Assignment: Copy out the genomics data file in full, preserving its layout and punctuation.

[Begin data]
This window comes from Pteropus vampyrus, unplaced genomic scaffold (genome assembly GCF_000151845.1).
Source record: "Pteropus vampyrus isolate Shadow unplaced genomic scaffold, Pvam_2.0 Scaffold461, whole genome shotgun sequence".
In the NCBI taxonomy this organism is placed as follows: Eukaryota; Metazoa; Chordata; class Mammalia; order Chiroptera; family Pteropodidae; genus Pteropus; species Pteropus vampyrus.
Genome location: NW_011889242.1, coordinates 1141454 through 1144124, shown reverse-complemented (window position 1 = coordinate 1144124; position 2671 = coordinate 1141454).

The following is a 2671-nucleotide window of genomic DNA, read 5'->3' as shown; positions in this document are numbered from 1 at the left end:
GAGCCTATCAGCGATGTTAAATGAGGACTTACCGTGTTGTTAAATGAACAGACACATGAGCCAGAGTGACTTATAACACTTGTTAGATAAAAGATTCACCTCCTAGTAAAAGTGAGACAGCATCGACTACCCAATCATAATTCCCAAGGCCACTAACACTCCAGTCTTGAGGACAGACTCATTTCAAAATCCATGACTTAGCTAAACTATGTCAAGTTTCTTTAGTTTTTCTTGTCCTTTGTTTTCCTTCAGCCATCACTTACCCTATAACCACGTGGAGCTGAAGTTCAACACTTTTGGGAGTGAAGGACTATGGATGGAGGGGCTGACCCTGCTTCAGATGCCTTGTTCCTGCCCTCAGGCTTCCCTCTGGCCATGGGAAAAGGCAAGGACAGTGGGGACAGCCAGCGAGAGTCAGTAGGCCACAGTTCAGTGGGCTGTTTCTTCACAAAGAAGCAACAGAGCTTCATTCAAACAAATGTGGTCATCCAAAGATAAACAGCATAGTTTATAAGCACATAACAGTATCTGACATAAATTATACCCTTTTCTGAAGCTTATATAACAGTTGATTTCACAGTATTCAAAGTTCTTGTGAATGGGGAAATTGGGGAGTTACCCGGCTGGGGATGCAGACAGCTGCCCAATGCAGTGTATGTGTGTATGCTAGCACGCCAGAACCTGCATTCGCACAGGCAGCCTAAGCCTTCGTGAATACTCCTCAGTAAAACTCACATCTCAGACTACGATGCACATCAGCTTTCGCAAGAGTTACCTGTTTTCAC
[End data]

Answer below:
This window comes from Pteropus vampyrus, unplaced genomic scaffold (genome assembly GCF_000151845.1).
Source record: "Pteropus vampyrus isolate Shadow unplaced genomic scaffold, Pvam_2.0 Scaffold461, whole genome shotgun sequence".
In the NCBI taxonomy this organism is placed as follows: Eukaryota; Metazoa; Chordata; class Mammalia; order Chiroptera; family Pteropodidae; genus Pteropus; species Pteropus vampyrus.
Genome location: NW_011889242.1, coordinates 1141454 through 1144124, shown reverse-complemented (window position 1 = coordinate 1144124; position 2671 = coordinate 1141454).

The following is a 2671-nucleotide window of genomic DNA, read 5'->3' as shown; positions in this document are numbered from 1 at the left end:
GAGCCTATCAGCGATGTTAAATGAGGACTTACCGTGTTGTTAAATGAACAGACACATGAGCCAGAGTGACTTATAACACTTGTTAGATAAAAGATTCACCTCCTAGTAAAAGTGAGACAGCATCGACTACCCAATCATAATTCCCAAGGCCACTAACACTCCAGTCTTGAGGACAGACTCATTTCAAAATCCATGACTTAGCTAAACTATGTCAAGTTTCTTTAGTTTTTCTTGTCCTTTGTTTTCCTTCAGCCATCACTTACCCTATAACCACGTGGAGCTGAAGTTCAACACTTTTGGGAGTGAAGGACTATGGATGGAGGGGCTGACCCTGCTTCAGATGCCTTGTTCCTGCCCTCAGGCTTCCCTCTGGCCATGGGAAAAGGCAAGGACAGTGGGGACAGCCAGCGAGAGTCAGTAGGCCACAGTTCAGTGGGCTGTTTCTTCACAAAGAAGCAACAGAGCTTCATTCAAACAAATGTGGTCATCCAAAGATAAACAGCATAGTTTATAAGCACATAACAGTATCTGACATAAATTATACCCTTTTCTGAAGCTTATATAACAGTTGATTTCACAGTATTCAAAGTTCTTGTGAATGGGGAAATTGGGGAGTTACCCGGCTGGGGATGCAGACAGCTGCCCAATGCAGTGTATGTGTGTATGCTAGCACGCCAGAACCTGCATTCGCACAGGCAGCCTAAGCCTTCGTGAATACTCCTCAGTAAAACTCACATCTCAGACTACGATGCACATCAGCTTTCGCAAGAGTTACCTGTTTTCAC